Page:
We've talked quite a bit about online petitions lately. First it was Kentucker Audley satirically urging independent filmmakers to give up their dreams for the greater good of the film industry. Then, in the wake of the Sarah Jones tragedy, it was a petition to have her recognized during the "In Memoriam" segment at Sunday's Academy Awards. And now, fellow No Film Schoolers, we have another petition to unleash on you, a petition to split the Oscar for "Best Cinematography" into two separate categories. Read on to see what all of the fuss is about.
Traditional cinematography vs. computer-driven cinematography. This is the issue at hand. It's something that I have talked about extensively in a previous post, so I'll just do some paraphrasing of the arguments both for and against creating a distinction between the two.
In one sense, it’s an entirely technical matter. Films like Gravity and Inside Llewyn Davis (both nominated for the Academy Award for Best Cinematography) were created in two vastly different ways, and therefore it isn't prudent to judge their images by the same standards. On the other hand, however, it can be argued that the method and technology don’t particularly matter as long as the images have the same effect on an audience. In the end, it's about utilizing the tools of cinematography (whether physical or digital) to tell the story.
Here are the trailers for those two films, in case you haven't seen them enough already.
Personally, I fall into the first camp, the one in favor of creating a distinction between traditional and virtual cinematography. And now that a heavily CGI-reliant film has taken home the Best Cinematography Oscar for 4 out of the past 5 years, the fine folks over at HowToFilmSchool do as well. In attempt to effect change in the industry and the way it views cinematography, they have created a petition which asks the Academy to split the Best Cinematography Oscar into two separate categories.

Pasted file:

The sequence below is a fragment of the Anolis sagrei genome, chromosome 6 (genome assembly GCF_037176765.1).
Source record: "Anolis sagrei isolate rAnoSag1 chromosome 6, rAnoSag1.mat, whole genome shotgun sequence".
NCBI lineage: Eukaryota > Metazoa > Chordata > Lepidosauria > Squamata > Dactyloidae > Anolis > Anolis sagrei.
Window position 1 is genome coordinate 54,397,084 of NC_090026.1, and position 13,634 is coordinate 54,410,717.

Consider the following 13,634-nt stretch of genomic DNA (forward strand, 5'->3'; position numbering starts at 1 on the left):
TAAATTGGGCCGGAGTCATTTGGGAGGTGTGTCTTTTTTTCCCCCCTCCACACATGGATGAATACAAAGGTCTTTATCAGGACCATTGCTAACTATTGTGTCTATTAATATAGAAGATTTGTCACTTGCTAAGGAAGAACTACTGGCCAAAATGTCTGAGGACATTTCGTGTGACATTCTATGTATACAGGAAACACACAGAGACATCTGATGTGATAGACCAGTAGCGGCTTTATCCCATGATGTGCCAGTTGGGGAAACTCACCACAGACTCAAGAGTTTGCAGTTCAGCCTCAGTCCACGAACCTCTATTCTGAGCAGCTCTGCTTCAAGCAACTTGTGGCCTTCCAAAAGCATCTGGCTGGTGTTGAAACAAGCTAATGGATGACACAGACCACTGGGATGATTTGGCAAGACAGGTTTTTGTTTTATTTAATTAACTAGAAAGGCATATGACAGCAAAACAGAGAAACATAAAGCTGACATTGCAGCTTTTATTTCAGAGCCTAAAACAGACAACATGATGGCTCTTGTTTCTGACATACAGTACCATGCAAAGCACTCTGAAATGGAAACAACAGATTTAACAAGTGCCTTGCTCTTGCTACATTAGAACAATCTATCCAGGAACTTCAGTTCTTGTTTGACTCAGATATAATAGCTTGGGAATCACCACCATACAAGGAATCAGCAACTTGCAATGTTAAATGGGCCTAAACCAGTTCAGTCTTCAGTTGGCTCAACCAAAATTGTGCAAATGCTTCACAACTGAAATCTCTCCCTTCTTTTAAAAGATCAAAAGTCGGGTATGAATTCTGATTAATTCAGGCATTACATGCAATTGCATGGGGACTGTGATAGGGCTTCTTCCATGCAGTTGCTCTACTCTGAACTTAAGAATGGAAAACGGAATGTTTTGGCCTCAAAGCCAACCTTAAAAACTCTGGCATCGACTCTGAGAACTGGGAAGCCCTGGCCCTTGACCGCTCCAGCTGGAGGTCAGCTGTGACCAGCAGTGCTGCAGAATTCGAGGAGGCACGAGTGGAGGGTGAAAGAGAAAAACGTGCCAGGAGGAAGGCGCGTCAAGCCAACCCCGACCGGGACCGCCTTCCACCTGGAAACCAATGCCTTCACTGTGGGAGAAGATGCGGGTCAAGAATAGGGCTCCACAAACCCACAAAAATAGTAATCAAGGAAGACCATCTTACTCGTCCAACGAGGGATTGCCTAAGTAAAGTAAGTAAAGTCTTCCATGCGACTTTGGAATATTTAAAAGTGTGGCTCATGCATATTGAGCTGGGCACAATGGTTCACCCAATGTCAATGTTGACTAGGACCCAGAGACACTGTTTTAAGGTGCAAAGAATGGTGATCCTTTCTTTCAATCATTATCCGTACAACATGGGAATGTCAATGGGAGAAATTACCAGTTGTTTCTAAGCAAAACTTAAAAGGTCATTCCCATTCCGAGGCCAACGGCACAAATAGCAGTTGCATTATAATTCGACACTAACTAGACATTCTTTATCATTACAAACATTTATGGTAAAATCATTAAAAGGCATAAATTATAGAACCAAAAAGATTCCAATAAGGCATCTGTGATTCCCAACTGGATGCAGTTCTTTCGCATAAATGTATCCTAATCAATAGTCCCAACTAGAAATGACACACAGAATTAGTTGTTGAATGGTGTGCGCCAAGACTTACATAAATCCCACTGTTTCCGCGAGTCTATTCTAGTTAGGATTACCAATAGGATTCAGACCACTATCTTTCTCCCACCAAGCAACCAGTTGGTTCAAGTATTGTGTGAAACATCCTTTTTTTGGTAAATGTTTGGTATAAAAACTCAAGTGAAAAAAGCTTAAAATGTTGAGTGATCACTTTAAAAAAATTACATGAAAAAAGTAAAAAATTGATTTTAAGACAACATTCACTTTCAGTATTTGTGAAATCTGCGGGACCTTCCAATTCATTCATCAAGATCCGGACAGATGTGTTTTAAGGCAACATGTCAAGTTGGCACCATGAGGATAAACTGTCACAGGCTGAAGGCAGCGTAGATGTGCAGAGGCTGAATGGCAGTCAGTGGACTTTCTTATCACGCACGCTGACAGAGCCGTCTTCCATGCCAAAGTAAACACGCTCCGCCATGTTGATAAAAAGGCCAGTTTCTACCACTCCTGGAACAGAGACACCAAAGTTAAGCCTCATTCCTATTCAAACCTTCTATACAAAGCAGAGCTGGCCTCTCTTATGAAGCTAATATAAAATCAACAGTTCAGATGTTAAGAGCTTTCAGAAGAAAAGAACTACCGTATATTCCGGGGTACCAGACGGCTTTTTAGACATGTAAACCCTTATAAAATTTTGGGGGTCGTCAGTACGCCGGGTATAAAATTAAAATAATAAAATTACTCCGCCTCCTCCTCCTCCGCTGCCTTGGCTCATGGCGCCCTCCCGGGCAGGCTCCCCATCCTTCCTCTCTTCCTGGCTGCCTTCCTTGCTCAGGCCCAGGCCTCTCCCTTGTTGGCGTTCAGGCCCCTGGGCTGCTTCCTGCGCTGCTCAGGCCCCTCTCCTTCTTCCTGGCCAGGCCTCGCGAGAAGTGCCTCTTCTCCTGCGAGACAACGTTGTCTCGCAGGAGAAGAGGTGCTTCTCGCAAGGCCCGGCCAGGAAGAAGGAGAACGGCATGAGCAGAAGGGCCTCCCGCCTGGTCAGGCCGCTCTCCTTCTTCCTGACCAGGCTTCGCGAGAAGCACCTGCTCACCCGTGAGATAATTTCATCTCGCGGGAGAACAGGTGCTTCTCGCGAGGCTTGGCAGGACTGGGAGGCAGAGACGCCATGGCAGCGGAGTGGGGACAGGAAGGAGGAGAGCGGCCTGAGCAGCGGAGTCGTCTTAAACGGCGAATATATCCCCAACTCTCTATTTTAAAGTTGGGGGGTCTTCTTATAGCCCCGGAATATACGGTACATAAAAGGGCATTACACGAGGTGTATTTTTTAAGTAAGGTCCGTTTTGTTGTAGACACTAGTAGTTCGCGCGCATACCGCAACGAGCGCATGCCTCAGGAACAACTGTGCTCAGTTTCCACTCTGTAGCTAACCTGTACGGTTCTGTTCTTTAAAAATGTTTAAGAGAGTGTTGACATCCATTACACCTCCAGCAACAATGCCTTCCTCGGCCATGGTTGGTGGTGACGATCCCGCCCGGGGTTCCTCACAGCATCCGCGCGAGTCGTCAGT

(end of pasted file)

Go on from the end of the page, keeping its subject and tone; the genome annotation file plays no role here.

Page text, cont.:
Here's what the petition says in full:
Too many times has a film which uses a large number of computer generated images won the award for Best Cinematography. As film making, cinematography and CGI continues to evolve, so should our appreciation and understanding of the various aspects of modern cinematography.
In no way are we saying that the past winners are undeserving, but we strongly believe that proper credit is not being given where it is due.
The award should be divided into conventional live action photography and another for CGI based photography in order to give cinematographers the recognition they deserve.
We'll leave it up to the judgement of the Academy on criteria and how the awards should be divided, but we strongly believe that any film which uses a large number of green screen elements, composites and multiple CGI sequences should be in it's own category.
I have no doubt that the petition itself can reach the 5,000 needed signatures, especially with a little bit of love and sharing from you, dear NFS readers. However, what happens after this petition reaches the Academy is entirely up in the air.
The problem lies in the fact that many films rely on a combination of both traditional cinematography and digital compositing these days, which means that the Academy would have to draw a very distinct line between the two in order to create separate categories. How this would be accomplished is an interesting quandary because it would likely involve deriving a very specific percentage for each film based on the amount of digital assets that it contains. After that, the question becomes where the line between the two is drawn? Should films with higher than 50% be considered virtual cinematography, or 70% or 10%? No matter where the line exists, it is certainly going to be arbitrary in some way, which makes the process all that much more difficult.
Honestly, this is a complicated issue, and I have doubts that we'll see a distinction between traditional and virtual cinematography any time soon. However, if you'd like to see this issue make its way to the Academy for consideration, make sure you take 30 seconds to sign the petition. Who knows what might happen at next year's awards.
What do you guys think about this issue? Should the Academy split the award for Best Cinematography into two separate awards, one for traditional live-action cinematography and one for virtual cinematography? If there should be a split, what would be the ideal way to determine which category any given film should fall into, especially considering that many films combine both elements? Let's hear your thoughts down in the comments!